UON awarded $3.2 million in funding for dementia research

Thursday, 3 August 2017


The University of Newcastle (UON) has been awarded more than $3.2 million by the National Health and Medical Research Council (NHMRC) to improve the wellbeing and outcomes for people living with dementia.

Picture of dementia patient with carer

The funding includes two research grants and one fellowship, and is part of the Federal Government’s $40 million commitment to improving the lives of Australian’s fighting dementia.

A Boosting Dementia Research Grant of $1,312,455 million has been awarded to Laureate Professor Robert Sanson-Fisher, an international leader in health-behaviour research, to implement a web-based program to detect and meet the needs of people with dementia and their caregivers living in rural areas.

Professor Sanson-Fisher and his team will adapt an existing European program to an Australian context and examine its ability to improve the quality of life for people affected by dementia living in rural and regional communities.

A second grant of $1,251,378 million was also awarded to NHMRC-ARC Dementia Fellow, Dr Jamie Bryant, to improve the timely diagnosis and provision of best care for Aboriginal and Torres Strait Islander people living with dementia.

Dr Bryant and her team will work with the Aboriginal Community Controlled Health Services (ACCHSs) to increase the identification of Aboriginal people living with dementia and ensure they receive appropriate support services and referrals.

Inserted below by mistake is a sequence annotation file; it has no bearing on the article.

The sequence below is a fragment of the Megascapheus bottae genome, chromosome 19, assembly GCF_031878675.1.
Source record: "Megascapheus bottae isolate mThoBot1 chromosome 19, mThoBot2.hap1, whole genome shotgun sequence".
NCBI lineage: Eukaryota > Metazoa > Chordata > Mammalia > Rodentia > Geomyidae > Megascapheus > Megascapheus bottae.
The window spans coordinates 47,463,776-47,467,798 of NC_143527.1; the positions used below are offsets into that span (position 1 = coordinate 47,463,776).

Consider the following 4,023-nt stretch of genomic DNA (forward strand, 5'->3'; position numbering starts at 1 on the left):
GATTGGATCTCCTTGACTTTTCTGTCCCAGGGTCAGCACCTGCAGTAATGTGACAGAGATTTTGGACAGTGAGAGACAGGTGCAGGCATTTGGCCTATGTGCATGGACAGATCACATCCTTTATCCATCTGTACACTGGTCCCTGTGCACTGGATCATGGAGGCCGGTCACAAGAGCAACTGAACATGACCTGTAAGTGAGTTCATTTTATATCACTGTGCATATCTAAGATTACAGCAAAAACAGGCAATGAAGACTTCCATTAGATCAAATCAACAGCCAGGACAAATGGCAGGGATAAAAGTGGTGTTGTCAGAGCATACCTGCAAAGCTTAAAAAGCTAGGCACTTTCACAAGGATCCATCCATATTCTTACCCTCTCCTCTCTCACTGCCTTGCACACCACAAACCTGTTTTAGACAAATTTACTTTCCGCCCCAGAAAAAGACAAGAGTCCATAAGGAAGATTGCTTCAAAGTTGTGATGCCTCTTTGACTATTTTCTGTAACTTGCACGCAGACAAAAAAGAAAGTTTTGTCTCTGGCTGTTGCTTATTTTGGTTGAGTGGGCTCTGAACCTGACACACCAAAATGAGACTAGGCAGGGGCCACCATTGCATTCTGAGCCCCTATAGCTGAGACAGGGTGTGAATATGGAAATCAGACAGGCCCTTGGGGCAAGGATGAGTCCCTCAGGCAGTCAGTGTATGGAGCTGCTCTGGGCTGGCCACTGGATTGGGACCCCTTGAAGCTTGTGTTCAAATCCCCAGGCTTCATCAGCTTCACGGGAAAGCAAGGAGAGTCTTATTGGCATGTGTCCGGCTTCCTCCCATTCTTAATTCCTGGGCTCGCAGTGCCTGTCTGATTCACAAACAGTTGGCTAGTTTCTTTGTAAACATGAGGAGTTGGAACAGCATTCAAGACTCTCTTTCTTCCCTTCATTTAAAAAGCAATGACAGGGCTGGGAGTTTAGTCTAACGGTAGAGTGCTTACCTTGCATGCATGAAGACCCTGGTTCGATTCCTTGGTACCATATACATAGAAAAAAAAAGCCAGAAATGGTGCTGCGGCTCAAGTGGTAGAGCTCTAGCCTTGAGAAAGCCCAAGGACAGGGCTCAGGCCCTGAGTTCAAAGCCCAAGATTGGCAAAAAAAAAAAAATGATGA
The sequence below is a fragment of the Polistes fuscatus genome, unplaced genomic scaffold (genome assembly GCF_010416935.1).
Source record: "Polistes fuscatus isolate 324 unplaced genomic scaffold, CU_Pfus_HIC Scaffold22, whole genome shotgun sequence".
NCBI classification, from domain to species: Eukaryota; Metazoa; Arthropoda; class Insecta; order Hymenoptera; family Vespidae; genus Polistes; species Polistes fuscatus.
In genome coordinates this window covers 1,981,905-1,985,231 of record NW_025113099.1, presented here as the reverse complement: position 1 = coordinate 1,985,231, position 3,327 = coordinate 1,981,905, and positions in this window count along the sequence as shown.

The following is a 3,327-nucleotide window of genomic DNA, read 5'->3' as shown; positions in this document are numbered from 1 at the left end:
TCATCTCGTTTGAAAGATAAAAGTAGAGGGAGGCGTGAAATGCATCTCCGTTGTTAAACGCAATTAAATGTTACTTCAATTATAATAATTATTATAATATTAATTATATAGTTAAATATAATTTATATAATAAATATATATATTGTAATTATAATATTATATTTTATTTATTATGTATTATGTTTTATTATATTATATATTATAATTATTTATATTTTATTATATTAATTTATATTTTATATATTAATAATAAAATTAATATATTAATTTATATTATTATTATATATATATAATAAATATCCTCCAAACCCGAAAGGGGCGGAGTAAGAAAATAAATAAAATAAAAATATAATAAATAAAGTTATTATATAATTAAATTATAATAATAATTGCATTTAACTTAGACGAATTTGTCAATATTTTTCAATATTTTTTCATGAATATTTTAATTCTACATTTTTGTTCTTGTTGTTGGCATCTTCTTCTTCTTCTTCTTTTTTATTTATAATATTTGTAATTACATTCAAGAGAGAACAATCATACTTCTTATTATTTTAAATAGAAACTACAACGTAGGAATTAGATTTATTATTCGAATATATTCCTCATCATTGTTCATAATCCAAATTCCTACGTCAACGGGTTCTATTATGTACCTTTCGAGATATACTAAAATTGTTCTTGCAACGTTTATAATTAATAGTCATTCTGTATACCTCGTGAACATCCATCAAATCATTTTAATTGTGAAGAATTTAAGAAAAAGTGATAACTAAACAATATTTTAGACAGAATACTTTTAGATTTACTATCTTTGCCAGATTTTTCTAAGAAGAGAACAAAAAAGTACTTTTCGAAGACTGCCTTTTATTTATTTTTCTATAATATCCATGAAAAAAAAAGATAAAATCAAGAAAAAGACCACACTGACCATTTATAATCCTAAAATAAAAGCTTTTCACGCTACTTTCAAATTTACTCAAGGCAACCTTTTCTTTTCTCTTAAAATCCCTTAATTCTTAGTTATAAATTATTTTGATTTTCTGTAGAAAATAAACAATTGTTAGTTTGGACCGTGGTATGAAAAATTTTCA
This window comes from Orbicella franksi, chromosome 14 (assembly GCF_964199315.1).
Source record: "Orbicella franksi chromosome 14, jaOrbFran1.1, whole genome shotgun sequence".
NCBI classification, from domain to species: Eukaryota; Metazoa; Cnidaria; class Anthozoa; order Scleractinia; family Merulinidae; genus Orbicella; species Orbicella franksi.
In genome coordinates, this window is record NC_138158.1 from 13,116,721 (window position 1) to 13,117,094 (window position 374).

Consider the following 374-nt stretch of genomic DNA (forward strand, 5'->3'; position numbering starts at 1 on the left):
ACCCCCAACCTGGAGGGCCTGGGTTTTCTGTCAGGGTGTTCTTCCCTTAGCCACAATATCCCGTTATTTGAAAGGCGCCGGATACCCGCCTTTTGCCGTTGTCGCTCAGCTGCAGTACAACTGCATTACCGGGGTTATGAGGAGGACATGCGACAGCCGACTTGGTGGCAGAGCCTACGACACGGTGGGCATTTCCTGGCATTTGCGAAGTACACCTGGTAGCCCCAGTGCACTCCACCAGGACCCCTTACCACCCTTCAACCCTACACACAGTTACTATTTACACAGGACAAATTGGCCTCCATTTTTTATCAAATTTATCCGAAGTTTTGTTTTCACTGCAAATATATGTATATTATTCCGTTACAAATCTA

A Boosting Dementia Research Leadership Fellowship of $719,339 was awarded to behavioural science researcher, Dr Mariko Carey, to address the gaps in dementia care research.

Dr Carey will build evidence for improving outcomes for people living with dementia and their support persons through two themes. The first will gather descriptive data on the experience of person-centered care, and the second will evaluate the effectiveness of interventions in the primary care and community setting.

UON’s Senior Deputy Vice-Chancellor (Research and Innovation), Professor Kevin Hall, said the funding success will drive vital new research projects and facilitate outcomes in a global public health priority area.

“These results are testament to the outstanding quality of research being undertaken at the University of Newcastle by our leading researchers. This NHMRC funding will enable critical research and deliver innovative solutions to address the needs of the nation’s aging population,” Professor Hall said.

All three recipients are members of UON’s Priority Research Centre for Health Behaviour and the Hunter Medical Research Institute’s (HMRI*) Public Health Group.

HMRI Director, Professor Michael Nilsson, said that dementia has a significant impact on individuals, their support networks and care services.

“Broadening the scope of high-quality translational research for this disease will significantly help to improve short and long-term health outcomes for people with dementia and those surrounding them. HMRI looks forward to supporting and facilitating this leading research,” Professor Nilsson said.

*HMRI is a partnership between the University of Newcastle, Hunter New England Health and the community.